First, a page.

Struggling with the aftermath of the sexual assault as a young woman, she found help from an unlikely source – a street vendor in Vancouver who introduced her to a support group for adult children of alcoholics.
That helped her get her bearings.
She went on to work for fashion designer Alfred Sung for more than a decade starting the in mid-1980s.
But in the midst of it all, her brother was diagnosed with AIDS and she became his caregiver. The family splintered (afraid of the disease at a time when so little was known about it).
“That just put me into a tailspin,” Tayler said of his death.
She “nosedived” into depression and made a choice that proved to be a mistake.
Tayler took a job on a cruise ship to get away from everything, and not just any cruise ship, but the Pacific Princess. Anyone old enough will know that boat was used in the TV show The Love Boat.
The experience isolated her. She wished someone would have told the women employees that they would be under constant sexual pressure from the men on board.
Filled with inner struggles, she looked outward and thought she found love with an Italian man. Later she would realize she turned her attention to him to ignore what was going on inside her.
“I wanted to save him, because I couldn’t save my brother,” she said.
After they married and came to Canada, he became abusive, mentally, emotionally and sexually. It left her drained and all cried out, and marked the start of about two years of severe depression.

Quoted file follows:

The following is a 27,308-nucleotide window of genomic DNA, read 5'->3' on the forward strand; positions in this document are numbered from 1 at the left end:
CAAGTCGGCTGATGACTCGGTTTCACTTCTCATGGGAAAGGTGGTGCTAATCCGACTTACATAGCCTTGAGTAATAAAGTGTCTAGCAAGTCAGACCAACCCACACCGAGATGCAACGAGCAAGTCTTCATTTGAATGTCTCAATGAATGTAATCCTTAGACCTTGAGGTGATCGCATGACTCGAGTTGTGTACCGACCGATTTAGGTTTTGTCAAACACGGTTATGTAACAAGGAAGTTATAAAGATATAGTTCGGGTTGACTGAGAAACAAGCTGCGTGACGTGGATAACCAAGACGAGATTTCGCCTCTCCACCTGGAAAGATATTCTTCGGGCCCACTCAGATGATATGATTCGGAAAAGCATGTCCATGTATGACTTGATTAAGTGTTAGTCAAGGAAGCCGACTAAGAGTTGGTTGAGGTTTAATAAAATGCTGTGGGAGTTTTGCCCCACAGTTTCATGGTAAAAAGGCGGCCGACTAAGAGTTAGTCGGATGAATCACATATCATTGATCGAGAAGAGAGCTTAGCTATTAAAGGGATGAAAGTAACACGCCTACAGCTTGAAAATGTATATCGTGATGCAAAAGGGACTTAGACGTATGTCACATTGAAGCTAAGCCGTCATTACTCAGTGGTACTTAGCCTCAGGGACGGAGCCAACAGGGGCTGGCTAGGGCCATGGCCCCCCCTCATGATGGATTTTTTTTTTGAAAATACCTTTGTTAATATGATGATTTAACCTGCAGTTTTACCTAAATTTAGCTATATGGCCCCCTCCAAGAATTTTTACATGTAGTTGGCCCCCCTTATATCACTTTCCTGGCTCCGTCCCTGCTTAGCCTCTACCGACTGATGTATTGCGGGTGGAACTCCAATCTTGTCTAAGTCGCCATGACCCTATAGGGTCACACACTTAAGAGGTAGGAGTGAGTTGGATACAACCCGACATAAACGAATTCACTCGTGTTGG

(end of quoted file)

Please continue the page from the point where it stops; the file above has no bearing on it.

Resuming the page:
Because of her parents drug use, she was loath to take antidepressants but hit rock bottom and agreed to try them. That allowed her to climb out of a deep emotional chasm.
Her husband started to become physically abusive. Because he was not Canadian, she had sponsored him and was responsible for him for a decade. But after he kicked in a door, she talked to Canadian Immigration. She packed her bags, and moved to a women’s shelter, ending the five-year marriage.
“That was the best thing I ever, ever, ever did,” Tayler said.
She would spend the next decade dismantling and rebuilding Dena Tayler.
Tayler would have every reason to hate people who hurt her in her past, but her self-reflection has given her compassion.
“I was never angry at them,” she said. “I never saw myself as a victim… It’s their sickness. What’s going on for them that they’re like this?”
For her mother, it was the hardships of living through the Second World War, and having been raped by her own father. Her ex-husband was sexually abused as a child.
Around 2005, Tayler tried internet dating and met Gino, who lived in the Fraser Valley. Finding love would mean a move to Langley.
“It was love at first sight,” she said.
Now he supports her and encourages her to be her best. Tayler noted that he and his business partner are the ones who encouraged her to open a clothing store.
“Having the right support around you makes all the difference,” she said.
She is the Dena of Dena’s Boutique in Walnut Grove, where she prides herself on doing more than putting clothes on people’s backs.
“I’ve worked with a number of customers with similar backgrounds to mine,” she noted.
Tayler welcomes the #MeToo and #TimesUp movements, believing they will bring about a major shift to a more humane culture.
“The younger generation is really going to have a lot more awareness,” she said. “It’s a good time for women, but it’s a good time for men, too.”